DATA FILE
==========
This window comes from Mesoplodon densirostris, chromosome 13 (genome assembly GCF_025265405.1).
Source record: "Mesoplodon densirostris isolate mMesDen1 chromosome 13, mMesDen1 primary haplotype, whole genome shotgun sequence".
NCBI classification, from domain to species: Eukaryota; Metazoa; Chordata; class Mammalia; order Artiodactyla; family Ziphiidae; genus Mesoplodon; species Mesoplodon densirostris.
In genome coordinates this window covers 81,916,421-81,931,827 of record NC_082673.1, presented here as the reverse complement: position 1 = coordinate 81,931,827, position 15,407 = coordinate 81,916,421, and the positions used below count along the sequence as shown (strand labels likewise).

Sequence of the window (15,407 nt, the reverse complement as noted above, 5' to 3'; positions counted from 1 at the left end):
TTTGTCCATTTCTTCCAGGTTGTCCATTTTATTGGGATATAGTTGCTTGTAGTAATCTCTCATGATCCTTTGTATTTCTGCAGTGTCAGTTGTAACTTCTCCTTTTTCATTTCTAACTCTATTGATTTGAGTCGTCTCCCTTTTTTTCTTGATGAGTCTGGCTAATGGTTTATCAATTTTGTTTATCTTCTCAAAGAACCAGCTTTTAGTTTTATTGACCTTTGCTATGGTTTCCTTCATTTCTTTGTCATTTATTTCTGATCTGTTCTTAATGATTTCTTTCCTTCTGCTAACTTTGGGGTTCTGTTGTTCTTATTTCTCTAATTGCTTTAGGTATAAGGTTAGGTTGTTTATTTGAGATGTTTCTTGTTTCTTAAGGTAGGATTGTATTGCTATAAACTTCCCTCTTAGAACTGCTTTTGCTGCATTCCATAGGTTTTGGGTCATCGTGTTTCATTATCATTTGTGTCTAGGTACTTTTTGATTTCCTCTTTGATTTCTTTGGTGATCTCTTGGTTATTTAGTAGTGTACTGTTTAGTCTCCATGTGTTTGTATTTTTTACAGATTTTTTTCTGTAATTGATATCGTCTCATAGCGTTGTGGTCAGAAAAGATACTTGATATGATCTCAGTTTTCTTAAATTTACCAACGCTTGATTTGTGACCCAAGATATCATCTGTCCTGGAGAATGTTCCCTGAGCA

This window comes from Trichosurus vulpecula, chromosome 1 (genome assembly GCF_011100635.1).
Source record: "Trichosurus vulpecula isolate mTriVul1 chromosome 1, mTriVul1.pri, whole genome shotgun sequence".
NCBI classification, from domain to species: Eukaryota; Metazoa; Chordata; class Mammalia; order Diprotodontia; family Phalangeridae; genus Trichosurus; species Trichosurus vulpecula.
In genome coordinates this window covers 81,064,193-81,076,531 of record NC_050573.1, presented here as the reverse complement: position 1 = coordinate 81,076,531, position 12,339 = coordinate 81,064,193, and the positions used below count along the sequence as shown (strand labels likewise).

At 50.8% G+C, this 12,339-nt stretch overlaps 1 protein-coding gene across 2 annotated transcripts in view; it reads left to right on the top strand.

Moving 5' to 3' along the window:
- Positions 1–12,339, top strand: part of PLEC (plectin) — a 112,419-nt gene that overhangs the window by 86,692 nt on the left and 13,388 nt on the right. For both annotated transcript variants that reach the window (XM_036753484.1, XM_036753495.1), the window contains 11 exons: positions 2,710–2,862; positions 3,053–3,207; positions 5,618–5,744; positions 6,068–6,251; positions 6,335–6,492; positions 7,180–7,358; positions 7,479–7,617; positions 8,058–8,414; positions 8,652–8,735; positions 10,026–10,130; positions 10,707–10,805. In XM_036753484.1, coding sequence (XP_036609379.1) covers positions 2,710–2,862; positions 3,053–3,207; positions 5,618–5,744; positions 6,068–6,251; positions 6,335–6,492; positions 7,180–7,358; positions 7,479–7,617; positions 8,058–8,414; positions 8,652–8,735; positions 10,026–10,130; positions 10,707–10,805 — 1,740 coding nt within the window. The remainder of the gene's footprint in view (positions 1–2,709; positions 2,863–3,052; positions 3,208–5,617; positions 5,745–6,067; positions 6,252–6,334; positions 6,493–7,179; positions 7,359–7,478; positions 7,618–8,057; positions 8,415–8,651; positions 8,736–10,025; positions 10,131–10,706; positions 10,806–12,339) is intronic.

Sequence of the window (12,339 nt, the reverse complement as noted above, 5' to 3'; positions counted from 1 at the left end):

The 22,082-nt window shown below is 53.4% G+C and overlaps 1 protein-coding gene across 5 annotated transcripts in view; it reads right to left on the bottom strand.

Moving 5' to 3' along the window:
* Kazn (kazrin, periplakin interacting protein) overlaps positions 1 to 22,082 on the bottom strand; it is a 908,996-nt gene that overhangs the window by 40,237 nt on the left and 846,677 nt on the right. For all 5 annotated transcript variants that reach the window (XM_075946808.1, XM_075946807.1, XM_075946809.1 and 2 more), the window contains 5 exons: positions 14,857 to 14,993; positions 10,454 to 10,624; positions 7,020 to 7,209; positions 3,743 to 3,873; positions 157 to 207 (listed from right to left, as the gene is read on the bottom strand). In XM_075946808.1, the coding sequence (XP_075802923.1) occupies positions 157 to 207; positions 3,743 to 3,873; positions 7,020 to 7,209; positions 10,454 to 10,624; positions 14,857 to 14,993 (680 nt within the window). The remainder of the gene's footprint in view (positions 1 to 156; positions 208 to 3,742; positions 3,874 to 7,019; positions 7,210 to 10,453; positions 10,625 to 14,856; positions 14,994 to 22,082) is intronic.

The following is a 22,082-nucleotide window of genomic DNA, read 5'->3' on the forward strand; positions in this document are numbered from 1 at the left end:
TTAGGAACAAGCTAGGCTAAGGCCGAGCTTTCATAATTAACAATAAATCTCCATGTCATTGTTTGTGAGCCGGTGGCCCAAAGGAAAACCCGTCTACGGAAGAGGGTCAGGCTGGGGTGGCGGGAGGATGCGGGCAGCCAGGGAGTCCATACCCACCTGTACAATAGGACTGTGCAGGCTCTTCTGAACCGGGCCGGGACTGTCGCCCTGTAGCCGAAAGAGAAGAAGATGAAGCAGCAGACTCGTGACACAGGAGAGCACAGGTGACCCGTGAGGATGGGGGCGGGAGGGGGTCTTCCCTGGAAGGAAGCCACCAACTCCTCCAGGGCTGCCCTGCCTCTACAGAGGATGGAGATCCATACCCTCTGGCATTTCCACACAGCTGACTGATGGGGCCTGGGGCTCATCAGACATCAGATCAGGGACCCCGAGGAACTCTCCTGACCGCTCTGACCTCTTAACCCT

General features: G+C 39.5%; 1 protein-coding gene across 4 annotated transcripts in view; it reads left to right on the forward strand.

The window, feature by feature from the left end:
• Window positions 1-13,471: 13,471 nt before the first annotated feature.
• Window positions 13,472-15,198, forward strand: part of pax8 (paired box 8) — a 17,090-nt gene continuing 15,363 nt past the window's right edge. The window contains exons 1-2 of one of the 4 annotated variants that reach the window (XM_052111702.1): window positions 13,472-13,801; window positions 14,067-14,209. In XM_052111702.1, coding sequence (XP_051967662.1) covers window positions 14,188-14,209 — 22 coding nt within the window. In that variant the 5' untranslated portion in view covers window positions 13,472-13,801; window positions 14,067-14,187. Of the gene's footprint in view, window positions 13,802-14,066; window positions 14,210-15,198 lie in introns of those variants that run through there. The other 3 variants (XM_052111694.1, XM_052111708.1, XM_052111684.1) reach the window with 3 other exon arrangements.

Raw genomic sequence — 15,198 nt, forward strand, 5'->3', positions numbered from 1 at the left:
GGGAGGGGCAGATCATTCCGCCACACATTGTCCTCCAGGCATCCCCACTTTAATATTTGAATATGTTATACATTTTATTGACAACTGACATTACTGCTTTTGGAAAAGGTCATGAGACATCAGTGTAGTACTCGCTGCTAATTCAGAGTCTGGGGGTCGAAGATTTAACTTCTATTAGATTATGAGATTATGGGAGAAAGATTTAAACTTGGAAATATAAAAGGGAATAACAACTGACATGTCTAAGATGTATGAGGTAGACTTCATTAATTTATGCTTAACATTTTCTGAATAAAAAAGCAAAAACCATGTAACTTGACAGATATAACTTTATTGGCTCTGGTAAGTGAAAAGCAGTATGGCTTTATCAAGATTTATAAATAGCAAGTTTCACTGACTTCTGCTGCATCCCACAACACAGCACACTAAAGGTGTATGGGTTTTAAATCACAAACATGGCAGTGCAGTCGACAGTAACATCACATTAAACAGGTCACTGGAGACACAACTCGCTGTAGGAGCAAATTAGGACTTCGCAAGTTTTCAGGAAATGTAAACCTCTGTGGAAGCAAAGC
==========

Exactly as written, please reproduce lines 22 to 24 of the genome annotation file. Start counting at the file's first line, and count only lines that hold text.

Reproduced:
• Window positions 1-13,471: 13,471 nt before the first annotated feature.
• Window positions 13,472-15,198, forward strand: part of pax8 (paired box 8) — a 17,090-nt gene continuing 15,363 nt past the window's right edge. The window contains exons 1-2 of one of the 4 annotated variants that reach the window (XM_052111702.1): window positions 13,472-13,801; window positions 14,067-14,209. In XM_052111702.1, coding sequence (XP_051967662.1) covers window positions 14,188-14,209 — 22 coding nt within the window. In that variant the 5' untranslated portion in view covers window positions 13,472-13,801; window positions 14,067-14,187. Of the gene's footprint in view, window positions 13,802-14,066; window positions 14,210-15,198 lie in introns of those variants that run through there. The other 3 variants (XM_052111694.1, XM_052111708.1, XM_052111684.1) reach the window with 3 other exon arrangements.

Raw genomic sequence — 15,198 nt, forward strand, 5'->3', positions numbered from 1 at the left: